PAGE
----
The Sex Ain’t the Problem

Spitzer’s real crime was hypocrisy

By Miriam Axel-Lute

A little-known tragic part of the whole Spitzer saga is that he wouldn’t have had to pay for what he was looking for. “I would have done it with him for free just for his support of reproductive rights,” says Carol Leigh, sex worker, author of Unrepentant Whore, and a founder of Sex Workers Outreach Project-USA and the Bay Area Sex Worker Advocacy Network. “A lot of [sex workers] would have for the contributions he’s made politically.”

But, of course, Eliot might not have known that. Because when he wasn’t actually making use of their services, he kept his interactions with sex workers limited to prosecuting escort services, not listening to them or their advocates.

In fact, in developing New York’s “anti-trafficking” law, he pushed through increased penalties for clients of all sex workers, despite objections of advocates who work directly with victims of human trafficking and with sex workers who were afraid the penalties would discourage people from coming forward with stories of abuse, notes a press release from the SWOP-NYC.

For New Yorkers, this was Spitzer’s crime: flagrant, arrogant hypocrisy. Not being a client of professional sexual services.

Why am I more concerned about Spitzer busting prostitution businesses than his patronizing them? Because when it comes to prostitution, “prohibition is the most harmful for the people involved,” to quote Susan Lopez, co-director of the Desiree Alliance, a network of organizations advocating for sex-worker rights. From a human-rights and public health standpoint, the arguments for decriminalizing prostitution are many and compelling. Put simply: When sex work is a crime, sex workers can be murdered, beaten, robbed, underpaid, and extorted with near impunity because they can’t go to authorities for justice nor organize openly for better working conditions. Though our screwed-up attitudes about sex and gender certainly are in play, the exploitation we think of when we think of prostitution is in very large part actually driven by its illegality. Moralistic arguments about sex work being inherently dehumanizing are patronizing at best in the face of a growing cadre of articulate, empowered sex workers who say otherwise.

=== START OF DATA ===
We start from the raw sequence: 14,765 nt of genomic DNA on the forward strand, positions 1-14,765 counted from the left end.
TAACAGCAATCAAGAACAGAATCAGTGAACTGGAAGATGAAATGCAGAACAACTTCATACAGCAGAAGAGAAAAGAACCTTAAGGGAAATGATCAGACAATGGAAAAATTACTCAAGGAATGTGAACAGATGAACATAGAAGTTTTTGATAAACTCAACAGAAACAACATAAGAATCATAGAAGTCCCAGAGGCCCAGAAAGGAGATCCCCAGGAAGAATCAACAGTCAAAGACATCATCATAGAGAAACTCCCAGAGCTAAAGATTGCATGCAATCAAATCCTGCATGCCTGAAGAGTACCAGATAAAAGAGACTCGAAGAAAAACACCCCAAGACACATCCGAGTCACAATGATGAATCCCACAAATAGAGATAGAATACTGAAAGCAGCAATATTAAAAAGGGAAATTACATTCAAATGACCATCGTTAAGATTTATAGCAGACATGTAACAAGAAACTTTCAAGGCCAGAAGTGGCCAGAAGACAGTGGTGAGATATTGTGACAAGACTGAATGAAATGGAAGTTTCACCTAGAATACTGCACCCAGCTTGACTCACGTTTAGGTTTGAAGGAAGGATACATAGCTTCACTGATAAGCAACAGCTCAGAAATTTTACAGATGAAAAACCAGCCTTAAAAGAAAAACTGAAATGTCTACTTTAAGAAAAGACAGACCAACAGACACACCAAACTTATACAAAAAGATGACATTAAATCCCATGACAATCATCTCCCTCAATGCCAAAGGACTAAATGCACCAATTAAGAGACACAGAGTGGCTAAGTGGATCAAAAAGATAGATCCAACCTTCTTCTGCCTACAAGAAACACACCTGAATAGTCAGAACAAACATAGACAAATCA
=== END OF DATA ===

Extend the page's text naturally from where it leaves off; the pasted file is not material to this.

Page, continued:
So are arguments about how the families of clients are automatically “victims.” Certainly whenever there is lying and cheating, that’s true. In this case, that’s an issue for the Spitzers to resolve. But Leigh points out that it’s quite common that wives (or girlfriends or partners) know and don’t mind. Often, she says, there’s something particular their husbands want that “they would prefer not to do themselves.” And, adds Lopez, it can be far less disruptive to families than an affair with a secretary. People almost never get a divorce to marry their call girl.

If we stop trying to impose religious ideas about sex on consenting adults, then criminalizing prostitution can start to look a little silly. As Lopez says, “I can’t think of anything else in the world that’s legal when it’s free and illegal when it’s paid for.”